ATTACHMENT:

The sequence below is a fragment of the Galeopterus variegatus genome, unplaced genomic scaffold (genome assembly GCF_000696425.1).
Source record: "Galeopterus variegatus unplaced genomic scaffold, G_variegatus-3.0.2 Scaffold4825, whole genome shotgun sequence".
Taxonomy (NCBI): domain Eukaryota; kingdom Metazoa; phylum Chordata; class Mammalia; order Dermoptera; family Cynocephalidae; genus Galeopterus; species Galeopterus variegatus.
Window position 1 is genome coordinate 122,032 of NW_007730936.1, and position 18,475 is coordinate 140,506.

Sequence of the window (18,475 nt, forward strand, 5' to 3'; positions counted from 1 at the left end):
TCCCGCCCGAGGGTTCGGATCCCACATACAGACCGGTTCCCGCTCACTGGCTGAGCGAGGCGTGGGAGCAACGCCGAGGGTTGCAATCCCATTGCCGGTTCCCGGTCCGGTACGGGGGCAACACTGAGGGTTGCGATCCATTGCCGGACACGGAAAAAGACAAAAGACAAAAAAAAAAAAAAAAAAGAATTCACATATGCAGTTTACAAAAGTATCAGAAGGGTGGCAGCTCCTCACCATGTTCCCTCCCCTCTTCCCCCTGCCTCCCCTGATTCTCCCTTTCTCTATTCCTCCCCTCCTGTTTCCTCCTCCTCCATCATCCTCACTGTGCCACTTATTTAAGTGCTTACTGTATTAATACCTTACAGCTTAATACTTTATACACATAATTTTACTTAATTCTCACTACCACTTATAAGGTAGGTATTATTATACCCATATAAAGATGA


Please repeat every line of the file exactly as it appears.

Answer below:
The sequence below is a fragment of the Galeopterus variegatus genome, unplaced genomic scaffold (genome assembly GCF_000696425.1).
Source record: "Galeopterus variegatus unplaced genomic scaffold, G_variegatus-3.0.2 Scaffold4825, whole genome shotgun sequence".
Taxonomy (NCBI): domain Eukaryota; kingdom Metazoa; phylum Chordata; class Mammalia; order Dermoptera; family Cynocephalidae; genus Galeopterus; species Galeopterus variegatus.
Window position 1 is genome coordinate 122,032 of NW_007730936.1, and position 18,475 is coordinate 140,506.

Sequence of the window (18,475 nt, forward strand, 5' to 3'; positions counted from 1 at the left end):
TCCCGCCCGAGGGTTCGGATCCCACATACAGACCGGTTCCCGCTCACTGGCTGAGCGAGGCGTGGGAGCAACGCCGAGGGTTGCAATCCCATTGCCGGTTCCCGGTCCGGTACGGGGGCAACACTGAGGGTTGCGATCCATTGCCGGACACGGAAAAAGACAAAAGACAAAAAAAAAAAAAAAAAAGAATTCACATATGCAGTTTACAAAAGTATCAGAAGGGTGGCAGCTCCTCACCATGTTCCCTCCCCTCTTCCCCCTGCCTCCCCTGATTCTCCCTTTCTCTATTCCTCCCCTCCTGTTTCCTCCTCCTCCATCATCCTCACTGTGCCACTTATTTAAGTGCTTACTGTATTAATACCTTACAGCTTAATACTTTATACACATAATTTTACTTAATTCTCACTACCACTTATAAGGTAGGTATTATTATACCCATATAAAGATGA